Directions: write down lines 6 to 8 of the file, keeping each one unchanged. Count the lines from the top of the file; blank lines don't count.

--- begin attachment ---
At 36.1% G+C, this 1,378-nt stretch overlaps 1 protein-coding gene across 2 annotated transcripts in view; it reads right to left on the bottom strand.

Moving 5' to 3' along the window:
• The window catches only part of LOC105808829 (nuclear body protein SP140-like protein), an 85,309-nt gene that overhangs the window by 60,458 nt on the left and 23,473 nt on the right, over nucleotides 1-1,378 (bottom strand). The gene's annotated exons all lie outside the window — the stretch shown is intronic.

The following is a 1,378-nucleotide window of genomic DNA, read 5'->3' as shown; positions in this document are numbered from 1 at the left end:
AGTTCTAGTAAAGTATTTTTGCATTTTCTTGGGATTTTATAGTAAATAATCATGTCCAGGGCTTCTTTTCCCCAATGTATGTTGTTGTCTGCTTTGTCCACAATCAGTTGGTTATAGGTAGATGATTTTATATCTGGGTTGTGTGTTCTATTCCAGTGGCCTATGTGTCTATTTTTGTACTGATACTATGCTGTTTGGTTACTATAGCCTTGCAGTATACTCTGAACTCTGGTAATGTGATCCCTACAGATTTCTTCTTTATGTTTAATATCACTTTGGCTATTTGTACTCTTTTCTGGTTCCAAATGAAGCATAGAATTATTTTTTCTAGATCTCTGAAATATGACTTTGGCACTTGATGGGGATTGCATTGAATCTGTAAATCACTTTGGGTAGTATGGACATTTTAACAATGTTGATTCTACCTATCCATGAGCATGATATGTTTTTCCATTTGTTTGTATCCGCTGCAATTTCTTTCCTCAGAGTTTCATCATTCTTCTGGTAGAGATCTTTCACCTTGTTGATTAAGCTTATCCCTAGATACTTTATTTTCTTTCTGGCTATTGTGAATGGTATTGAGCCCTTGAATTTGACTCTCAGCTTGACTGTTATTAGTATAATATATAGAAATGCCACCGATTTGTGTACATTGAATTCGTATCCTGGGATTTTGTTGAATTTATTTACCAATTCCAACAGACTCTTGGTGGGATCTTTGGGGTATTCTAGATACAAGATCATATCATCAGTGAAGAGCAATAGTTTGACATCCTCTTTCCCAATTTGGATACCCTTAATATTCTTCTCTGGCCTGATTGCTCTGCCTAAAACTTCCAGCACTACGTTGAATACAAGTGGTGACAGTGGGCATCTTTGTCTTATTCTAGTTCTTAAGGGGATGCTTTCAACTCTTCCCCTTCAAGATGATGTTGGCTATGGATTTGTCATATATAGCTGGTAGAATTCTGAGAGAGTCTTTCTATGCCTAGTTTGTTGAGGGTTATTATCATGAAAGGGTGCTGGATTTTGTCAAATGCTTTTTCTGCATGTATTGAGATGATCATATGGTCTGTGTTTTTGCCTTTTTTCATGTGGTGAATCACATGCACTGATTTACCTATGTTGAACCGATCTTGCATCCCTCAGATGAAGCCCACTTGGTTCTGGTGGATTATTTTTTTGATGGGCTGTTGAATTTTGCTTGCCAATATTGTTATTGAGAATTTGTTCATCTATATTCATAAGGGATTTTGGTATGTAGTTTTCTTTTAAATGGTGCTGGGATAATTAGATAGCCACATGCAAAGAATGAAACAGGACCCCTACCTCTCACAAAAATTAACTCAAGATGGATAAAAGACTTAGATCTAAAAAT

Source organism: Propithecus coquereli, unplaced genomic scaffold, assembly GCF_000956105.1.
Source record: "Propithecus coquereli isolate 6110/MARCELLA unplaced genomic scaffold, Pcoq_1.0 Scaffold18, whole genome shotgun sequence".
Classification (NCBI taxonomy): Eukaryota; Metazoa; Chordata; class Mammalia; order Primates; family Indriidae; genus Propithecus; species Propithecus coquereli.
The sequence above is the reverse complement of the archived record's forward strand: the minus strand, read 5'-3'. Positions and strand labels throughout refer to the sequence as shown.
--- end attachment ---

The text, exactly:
Source organism: Propithecus coquereli, unplaced genomic scaffold, assembly GCF_000956105.1.
Source record: "Propithecus coquereli isolate 6110/MARCELLA unplaced genomic scaffold, Pcoq_1.0 Scaffold18, whole genome shotgun sequence".
Classification (NCBI taxonomy): Eukaryota; Metazoa; Chordata; class Mammalia; order Primates; family Indriidae; genus Propithecus; species Propithecus coquereli.